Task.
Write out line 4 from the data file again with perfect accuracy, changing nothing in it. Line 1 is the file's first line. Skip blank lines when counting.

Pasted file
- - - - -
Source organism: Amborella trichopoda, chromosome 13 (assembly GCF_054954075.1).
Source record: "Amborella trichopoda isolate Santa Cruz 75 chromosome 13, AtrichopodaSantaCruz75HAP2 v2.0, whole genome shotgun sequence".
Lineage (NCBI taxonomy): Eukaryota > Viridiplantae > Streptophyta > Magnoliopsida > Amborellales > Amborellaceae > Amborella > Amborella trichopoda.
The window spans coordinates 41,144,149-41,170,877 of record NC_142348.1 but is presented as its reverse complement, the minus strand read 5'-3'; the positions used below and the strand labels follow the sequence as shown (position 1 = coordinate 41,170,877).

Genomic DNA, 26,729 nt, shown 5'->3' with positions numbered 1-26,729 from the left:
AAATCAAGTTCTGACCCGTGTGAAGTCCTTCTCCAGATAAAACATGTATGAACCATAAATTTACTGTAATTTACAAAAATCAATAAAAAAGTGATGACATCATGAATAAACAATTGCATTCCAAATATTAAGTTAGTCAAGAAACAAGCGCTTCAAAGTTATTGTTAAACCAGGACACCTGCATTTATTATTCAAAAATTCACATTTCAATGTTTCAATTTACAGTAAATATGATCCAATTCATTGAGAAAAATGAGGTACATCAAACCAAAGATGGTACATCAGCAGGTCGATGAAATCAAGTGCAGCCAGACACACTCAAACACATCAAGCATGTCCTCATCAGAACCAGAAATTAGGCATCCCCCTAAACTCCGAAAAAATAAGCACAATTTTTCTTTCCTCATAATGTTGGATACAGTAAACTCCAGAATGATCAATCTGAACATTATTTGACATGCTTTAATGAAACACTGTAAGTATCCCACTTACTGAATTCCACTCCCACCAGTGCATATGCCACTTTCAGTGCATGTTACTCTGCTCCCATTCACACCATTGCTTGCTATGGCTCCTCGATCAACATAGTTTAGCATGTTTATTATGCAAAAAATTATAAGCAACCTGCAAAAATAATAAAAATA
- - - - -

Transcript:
The window spans coordinates 41,144,149-41,170,877 of record NC_142348.1 but is presented as its reverse complement, the minus strand read 5'-3'; the positions used below and the strand labels follow the sequence as shown (position 1 = coordinate 41,170,877).